Sign In, Renew, Sign Up

Search AIA

Search AIA Go

Practicing ArchitectureKnowledge Communities

Page Tools

Reed Insight and Community

Advertisements

Kenya Women and Children’s Wellness Center

Category: Category C: Unbuilt

AIA-Slideshow

Aerial View

AERIAL VIEW

<BR /><BR />

Kenya's Women's and Children's Wellness Center in downtown Nairobi.

<BR /><BR />

Location:  Nairobi, Kenya<BR />

Firm:  Perkins+Will<BR />

Architect:  Ralph Johnson, FAIA

Wellness Schematic

WELLNESS SCHEMATIC

<BR /><BR />

The large scale program areas of the Diagnostics & Treatment are the only major areas that do not require natural daylight and that require mechanical ventilation. These characteristics allow the mass to be buried below the rest of the facility and therefore lowering the overall scale of the village.

<BR /><BR />

Location:  Nairobi, Kenya<BR />

Firm:  Perkins+Will<BR />

Architect:  Ralph Johnson, FAIA

Courtyard View

COURTYARD VIEW

<BR /><BR />

A central outdoor stepping pathway connects the pavilions and a series of exterior courtyards through the entire site.

<BR /><BR />

Location:  Nairobi, Kenya<BR />

Firm:  Perkins+Will<BR />

Architect:  Ralph Johnson, FAIA

Patient Room with a View

PATIENT ROOM WITH A VIEW 

<BR /><BR />

On the campus of the United States International University in Nairobi, the Wellness Center is intended to be a Wellness Village?a comprehensive healthcare facility that includes a 170-bed hospital, outpatient clinics, an institute of learning, a gender violence counseling center, and a family hostel.

<BR /><BR />

Location:  Nairobi, Kenya<BR />

Firm:  Perkins+Will<BR />

Architect:  Ralph Johnson, FAIA

Interior Courtyard

INTERIOR COURTYARD

<BR /><BR />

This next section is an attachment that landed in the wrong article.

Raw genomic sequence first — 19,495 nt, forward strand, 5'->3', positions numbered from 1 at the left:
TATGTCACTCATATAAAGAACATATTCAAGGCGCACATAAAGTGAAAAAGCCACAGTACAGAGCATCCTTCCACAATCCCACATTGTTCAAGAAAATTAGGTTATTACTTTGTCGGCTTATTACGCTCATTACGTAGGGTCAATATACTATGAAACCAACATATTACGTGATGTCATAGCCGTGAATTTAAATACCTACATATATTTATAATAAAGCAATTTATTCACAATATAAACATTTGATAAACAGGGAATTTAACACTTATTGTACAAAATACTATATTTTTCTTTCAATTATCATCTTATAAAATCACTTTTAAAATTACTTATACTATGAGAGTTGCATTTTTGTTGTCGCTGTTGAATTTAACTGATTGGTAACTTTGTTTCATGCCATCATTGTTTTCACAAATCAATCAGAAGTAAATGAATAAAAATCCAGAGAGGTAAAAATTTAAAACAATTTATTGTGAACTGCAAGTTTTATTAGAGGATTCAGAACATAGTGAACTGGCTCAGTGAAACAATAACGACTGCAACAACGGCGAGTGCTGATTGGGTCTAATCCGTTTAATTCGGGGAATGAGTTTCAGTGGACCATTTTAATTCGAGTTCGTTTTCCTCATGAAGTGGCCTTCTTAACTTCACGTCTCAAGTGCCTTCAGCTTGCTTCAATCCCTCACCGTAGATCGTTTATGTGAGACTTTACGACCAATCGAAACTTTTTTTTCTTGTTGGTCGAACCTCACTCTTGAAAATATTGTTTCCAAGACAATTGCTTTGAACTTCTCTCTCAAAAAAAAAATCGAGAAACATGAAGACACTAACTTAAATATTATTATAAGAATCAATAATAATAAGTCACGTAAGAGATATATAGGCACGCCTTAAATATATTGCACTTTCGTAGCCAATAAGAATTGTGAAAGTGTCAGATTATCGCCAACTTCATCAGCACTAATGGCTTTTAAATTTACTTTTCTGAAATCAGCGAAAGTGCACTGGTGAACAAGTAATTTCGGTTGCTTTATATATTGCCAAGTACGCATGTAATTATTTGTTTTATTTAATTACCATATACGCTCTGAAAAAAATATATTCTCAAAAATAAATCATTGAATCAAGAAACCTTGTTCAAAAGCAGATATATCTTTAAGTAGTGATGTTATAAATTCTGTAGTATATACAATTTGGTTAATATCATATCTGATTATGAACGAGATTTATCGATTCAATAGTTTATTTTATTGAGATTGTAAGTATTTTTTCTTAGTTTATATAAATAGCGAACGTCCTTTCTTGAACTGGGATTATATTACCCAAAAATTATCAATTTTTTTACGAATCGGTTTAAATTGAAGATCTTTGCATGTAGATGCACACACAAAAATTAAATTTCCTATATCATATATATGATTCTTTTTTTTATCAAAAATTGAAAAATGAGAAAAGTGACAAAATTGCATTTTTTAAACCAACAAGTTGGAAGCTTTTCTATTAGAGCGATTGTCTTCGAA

Nairobi benefits from an ideal year-round climate - resulting from its equatorial location and high altitude. Massing and envelope strategies take advantage of this to reduce energy. By positioning the thin pavilion bars in an east-west orientation, the campus opens up to prevailing breezes to promote cross ventilation.

<BR /><BR />

Location:  Nairobi, Kenya<BR />

Firm:  Perkins+Will<BR />

Architect:  Ralph Johnson, FAIA

Design Solution

Design in the developing world requires further consideration of local social issues than in the westernized world. In the case of Kenya, citizens are generally group-oriented rather than individualistic. “Harambee,” defines the Kenyan approach to others they meet in life. The concept is about mutual assistance, mutual effort, mutual responsibility, and community self-reliance. Using this principal as guidance provided the appropriate balance between global healthcare standards and local customs for the design of The Kenyan Women’s and Children’s Wellness Center.

Jury Comments

Breaking the building program down into individualized functional components and then organizing them as a series of pavilions which are tied together by a circulation pathway is in keeping with the image of village community. The ability to 'harvest' as well as 'protect' from nature is eloquently delivered within a vocabulary that stays true to its context.

Excellent response to addressing the needs of the walking public. The building program provides the privacy, adjacency and accessibility for patients and family members. The placement of the family village, day care and institute addresses the community approach to improving healthcare.

Photo Credits

© Ralph Johnson, FAIA

Back to 2012 Recipients page

 

Footer Navigation

Copyright & Privacy

  • © The American Institute of Architects
  • Privacy